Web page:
Chas and I caught a Fishbone/English Beat show in DC.  Fishbone remains a hurricane of loud, sweaty, mosh-pit dance fun, while English Beat satisfied the easy listening, feel-good swaying needs of gray haired dudes in blazers and their wine sipping dates. Dave Wakeling was in fine voice, and his backing band of slick, highly polished fellows were precise, if not too young to remember when the English Beat records actually came out.

Upon taking the stage, Fishbone’s Angelo Moore walked out into the middle of the audience on the floor and MADE everyone dance like ska-monkeys (which we did) before Fishbone would start their engine. Then it was on to Ma & Pa, Lying Ass Bitch (pointed directly at “anti-Obama, Tea Party mother-f*ck*rs who should just let the man do his job”), Bonin’ in the Boneyard, Cholly, Party at Ground Zero among others.  At one point, HR from Bad Brains joined the band on stage  – words cannot describe the awesome. I’m so happy I got to experience that.

Post sweaty fun.

@ 9:30

Angelo Moore after coming off stage.

Angelo has long been one of my heroes – he’s unstoppable. Chas is, too, really. It was a great night.  Completely Awesome.

Set list as I remember it:

  1. Skankin’ To The Beat
  2. Ma & Pa
  3. Cholly
  4. ?
  5. Suffering
  6. Alcoholic
  7. Give It Up
  8. Bonin’ in the Boneyard
  9. Behind Closed Doors
  10. Let Dem Ho’s Fight
  11. Lyin’ Ass Bitch
  12. Banned In DC (Bad Brains cover with HR)
  13. Party At Ground Zero

John Cage Says

For Amy Souza’s Spark project, I did two prompts this time, this one them being music. Amy Moffitt provided a poem for my inspiration piece called August Prayer.

Here is my response.

I had planned on recording a new, less experimental song (I wrote the parts) but my archaic audio gear wouldn’t cooperate. So, I used my iPhone, a tape deck and my laptop to piece this together. It’s funny how these things work out, because I think this piece is a perfect summer response to Amy’s poem. Also – I smell an opportunity for some new audio stuff, though.


Music Magic

I saw a meme on Facebook that I can’t resist – the albums that we find most influenced us in our lives. I don’t care for Facebook. I hang a shingle there for peeps who don’t blog, flickr or twitter.  [NOTE: The BDavis tagged me after I wrote this – thank you Brian!] But, I digress. Here are some my favorite records, in no particular order.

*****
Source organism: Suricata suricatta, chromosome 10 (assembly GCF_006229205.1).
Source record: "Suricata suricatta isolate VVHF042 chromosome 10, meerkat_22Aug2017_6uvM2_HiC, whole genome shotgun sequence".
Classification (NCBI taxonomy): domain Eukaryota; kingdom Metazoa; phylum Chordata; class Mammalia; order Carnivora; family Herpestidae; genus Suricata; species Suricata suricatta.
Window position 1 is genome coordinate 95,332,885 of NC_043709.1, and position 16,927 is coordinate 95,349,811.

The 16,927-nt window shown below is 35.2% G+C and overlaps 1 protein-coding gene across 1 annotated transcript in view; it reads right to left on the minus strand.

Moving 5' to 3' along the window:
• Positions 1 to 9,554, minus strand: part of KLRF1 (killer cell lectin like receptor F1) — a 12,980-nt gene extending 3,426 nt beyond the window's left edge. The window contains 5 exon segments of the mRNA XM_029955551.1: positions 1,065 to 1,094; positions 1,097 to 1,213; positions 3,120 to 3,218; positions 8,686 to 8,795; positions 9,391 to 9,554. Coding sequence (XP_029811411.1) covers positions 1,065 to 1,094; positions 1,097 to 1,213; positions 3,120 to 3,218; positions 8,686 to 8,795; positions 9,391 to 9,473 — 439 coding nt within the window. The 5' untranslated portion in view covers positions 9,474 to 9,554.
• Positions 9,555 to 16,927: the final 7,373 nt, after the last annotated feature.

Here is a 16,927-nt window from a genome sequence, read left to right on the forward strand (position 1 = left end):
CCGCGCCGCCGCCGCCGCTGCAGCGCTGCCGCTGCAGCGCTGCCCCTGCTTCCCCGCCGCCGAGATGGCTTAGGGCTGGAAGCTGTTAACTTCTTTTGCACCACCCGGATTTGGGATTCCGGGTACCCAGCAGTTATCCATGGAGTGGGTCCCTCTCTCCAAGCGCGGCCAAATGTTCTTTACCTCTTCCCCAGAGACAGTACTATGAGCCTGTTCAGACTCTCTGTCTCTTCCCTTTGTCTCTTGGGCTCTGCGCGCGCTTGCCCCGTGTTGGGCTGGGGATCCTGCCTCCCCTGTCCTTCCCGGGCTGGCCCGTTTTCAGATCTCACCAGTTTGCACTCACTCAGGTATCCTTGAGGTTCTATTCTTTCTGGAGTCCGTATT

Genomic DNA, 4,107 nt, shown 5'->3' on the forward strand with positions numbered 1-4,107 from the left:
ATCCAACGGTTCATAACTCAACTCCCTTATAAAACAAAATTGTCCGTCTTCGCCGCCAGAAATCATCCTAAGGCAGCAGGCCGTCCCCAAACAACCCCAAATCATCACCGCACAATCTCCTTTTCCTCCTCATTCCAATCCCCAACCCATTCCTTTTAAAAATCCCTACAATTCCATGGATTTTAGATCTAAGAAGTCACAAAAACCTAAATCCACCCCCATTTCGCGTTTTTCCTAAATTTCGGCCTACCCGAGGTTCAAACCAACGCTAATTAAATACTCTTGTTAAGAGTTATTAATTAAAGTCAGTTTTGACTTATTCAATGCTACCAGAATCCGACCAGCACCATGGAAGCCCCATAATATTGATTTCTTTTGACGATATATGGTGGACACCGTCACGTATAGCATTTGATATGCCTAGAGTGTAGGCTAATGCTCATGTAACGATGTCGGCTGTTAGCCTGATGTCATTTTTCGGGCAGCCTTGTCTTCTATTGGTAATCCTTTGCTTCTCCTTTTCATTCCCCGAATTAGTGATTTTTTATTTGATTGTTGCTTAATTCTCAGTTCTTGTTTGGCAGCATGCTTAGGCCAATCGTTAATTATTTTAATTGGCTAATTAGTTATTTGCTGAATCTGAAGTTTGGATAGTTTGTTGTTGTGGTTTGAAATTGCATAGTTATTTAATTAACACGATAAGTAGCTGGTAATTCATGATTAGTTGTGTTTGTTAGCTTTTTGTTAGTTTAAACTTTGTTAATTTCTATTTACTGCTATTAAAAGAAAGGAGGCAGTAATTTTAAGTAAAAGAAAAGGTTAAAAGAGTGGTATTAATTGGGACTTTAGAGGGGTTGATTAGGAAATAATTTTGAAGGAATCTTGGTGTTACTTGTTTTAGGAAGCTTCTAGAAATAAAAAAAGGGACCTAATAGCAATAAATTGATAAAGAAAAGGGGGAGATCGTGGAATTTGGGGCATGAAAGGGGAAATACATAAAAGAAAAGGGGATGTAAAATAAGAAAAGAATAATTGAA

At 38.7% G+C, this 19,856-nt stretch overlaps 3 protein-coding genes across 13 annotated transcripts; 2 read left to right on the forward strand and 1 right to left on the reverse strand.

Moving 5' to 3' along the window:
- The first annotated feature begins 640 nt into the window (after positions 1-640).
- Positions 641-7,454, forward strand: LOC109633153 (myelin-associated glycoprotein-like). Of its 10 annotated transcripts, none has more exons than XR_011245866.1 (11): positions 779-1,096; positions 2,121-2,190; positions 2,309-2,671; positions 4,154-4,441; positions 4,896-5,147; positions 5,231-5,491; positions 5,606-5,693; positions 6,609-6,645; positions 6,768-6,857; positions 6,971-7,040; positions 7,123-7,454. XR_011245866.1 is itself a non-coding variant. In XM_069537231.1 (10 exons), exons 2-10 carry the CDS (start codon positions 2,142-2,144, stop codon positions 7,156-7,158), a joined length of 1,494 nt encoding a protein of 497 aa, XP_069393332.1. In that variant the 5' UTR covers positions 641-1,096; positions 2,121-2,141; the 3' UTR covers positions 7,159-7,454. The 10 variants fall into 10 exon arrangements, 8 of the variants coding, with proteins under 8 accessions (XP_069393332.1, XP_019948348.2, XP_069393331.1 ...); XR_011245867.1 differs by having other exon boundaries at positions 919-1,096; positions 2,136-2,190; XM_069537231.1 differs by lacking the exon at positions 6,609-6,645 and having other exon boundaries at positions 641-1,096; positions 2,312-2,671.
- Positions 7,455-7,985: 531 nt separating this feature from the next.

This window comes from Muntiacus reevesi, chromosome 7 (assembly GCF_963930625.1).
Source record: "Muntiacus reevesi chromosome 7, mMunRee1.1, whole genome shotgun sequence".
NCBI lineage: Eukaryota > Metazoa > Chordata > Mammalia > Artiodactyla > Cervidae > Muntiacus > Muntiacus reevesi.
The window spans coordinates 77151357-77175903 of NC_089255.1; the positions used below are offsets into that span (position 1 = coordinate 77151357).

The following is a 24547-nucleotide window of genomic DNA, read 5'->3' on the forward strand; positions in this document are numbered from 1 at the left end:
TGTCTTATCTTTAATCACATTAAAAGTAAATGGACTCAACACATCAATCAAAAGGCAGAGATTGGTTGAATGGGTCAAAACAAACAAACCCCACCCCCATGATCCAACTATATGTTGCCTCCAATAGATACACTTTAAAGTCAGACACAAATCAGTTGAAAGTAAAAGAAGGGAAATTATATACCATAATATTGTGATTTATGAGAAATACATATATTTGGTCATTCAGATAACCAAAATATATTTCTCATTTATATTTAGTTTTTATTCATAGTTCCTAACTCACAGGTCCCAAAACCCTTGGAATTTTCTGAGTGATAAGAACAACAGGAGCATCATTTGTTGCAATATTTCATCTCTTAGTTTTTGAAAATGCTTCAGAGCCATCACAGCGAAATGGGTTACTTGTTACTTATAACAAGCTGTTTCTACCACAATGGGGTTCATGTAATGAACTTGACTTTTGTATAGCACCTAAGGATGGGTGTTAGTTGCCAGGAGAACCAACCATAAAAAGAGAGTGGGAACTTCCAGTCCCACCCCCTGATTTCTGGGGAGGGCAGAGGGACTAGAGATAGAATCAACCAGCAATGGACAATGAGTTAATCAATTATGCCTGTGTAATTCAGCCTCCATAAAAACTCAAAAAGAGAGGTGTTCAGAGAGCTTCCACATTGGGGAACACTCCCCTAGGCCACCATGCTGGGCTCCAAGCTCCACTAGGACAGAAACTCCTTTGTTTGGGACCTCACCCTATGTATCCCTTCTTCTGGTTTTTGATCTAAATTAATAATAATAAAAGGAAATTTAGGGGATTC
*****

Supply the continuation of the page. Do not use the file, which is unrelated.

• Ken Nordine‘s Word Jazz was my introduction to beat-ness
  • Beatles: Sargent Peppers was the first rock music I ever loved
  • Reader’s Digest Collection of favorite Classical Music: Mozart My dad played Symphony No. 40 in G minor, K. 550 many times when I was a very little kid. It still haunts me. 
  • Rush: Moving Pictures was my introduction to Neil Peart. Sums up junior high school.
  • Cheap Trick: One on One was the first album I bought with my own money
  • Police: Outlandos d’Amour made me want to be in a band
  • Thelonius Monk: Best of the Bluenote Years was my introduction to Monk…I don’t think I’d ever listened as hard to music as I did with this collection
  • Ornette ColemanThe Art of the Improvisers
  • Diana Froley: You’re not Broke but I’m going to fix You Diana recorded this in her kitchen. I still find inspiration in this music.
  • Iron Maiden: The Number of the Beast While I loved this music as a lad, this album gave my Dad and I a chance to discuss the differences between dogma, theology, art and story telling. It was a moment when I realized how cool my dad really was.
  • Buddy Rich: Plays and plays and plays and plays I wore this record out
  • Helmet: Born Annoying, Meantime
  • Fishbone The Reality of My Surroundings
  • Captain Beefheart & his Magic Band Trout Mask Replica always sounds new to me
  • Tom Waits Bone Machine is my favorite Tom Waits album – probably my favorite album period. Someone, please play this at my funeral, just for fun.
  • The Dukes of Dixieland, West Side Story and Camelot lps in my parents’ stereo system
  • Posh Hits, Vol 1 featuring the Circle Jerks, Agent Orange, Black Flag
  • Donald Fagen The Nightfly
  • Red Hot Chili Peppers Mother’s Milk
  • The Cure Head on the Door My college years
  • Fugazi Repeater
  • Bill Evans Trio Portrait in Jazz True introspection
  • Oingo Boingo Dead Man’s Party Play this at my funeral, too – right after Tom Waits
  • Medeski Martin & Wood Friday Afternoon in the Universe
  • Tommy Flanagan Montreux ’77
  • The Ventures Batman Theme

This last one took me a while to track down. I had this record in my basement as a kid, and it made a profound impact on me. The dissonance in the reverb soaked surf guitar was intriguing to me. I still love it.

The Ventures Play TV Themes

There are many other singles, albums and bands worth listing. For example, Neil made me plenty a-fine-mix-tape of outstanding music. Tim and J Cookson shared lots of hardcore and punk (Angry Samoans, Dead Kennedy’s, Marginal Man, Dead Milkmen, Butthole Surfers and Minor Threat). I am still into my old Knitting Factory records, Latin Jazz, 1950’s be-bop and indie rock. But the records above all contributed something important to my musical DNA.

This is an incomplete list. What about YOU? What records do YOU hold dear to your soul?


Blister Freak Circus raffle

I just found this as I was unpacking. It’s from show I once played, where the band sponsored a contest to win several pounds of scrapple. I’m fairly certain that the scrapple ended up in a toilet supply tank at that club.

How to make scrapple


Cold Drinks

Cold Drinks CD cover

Finally! Patrick O’Donnell’s latest CD is released into the wild (Skoda Records). I love getting mail. This is his best music to date (in my opinion). And not just because I contributed drum tracks, either.

What a nice way to start the musical new year!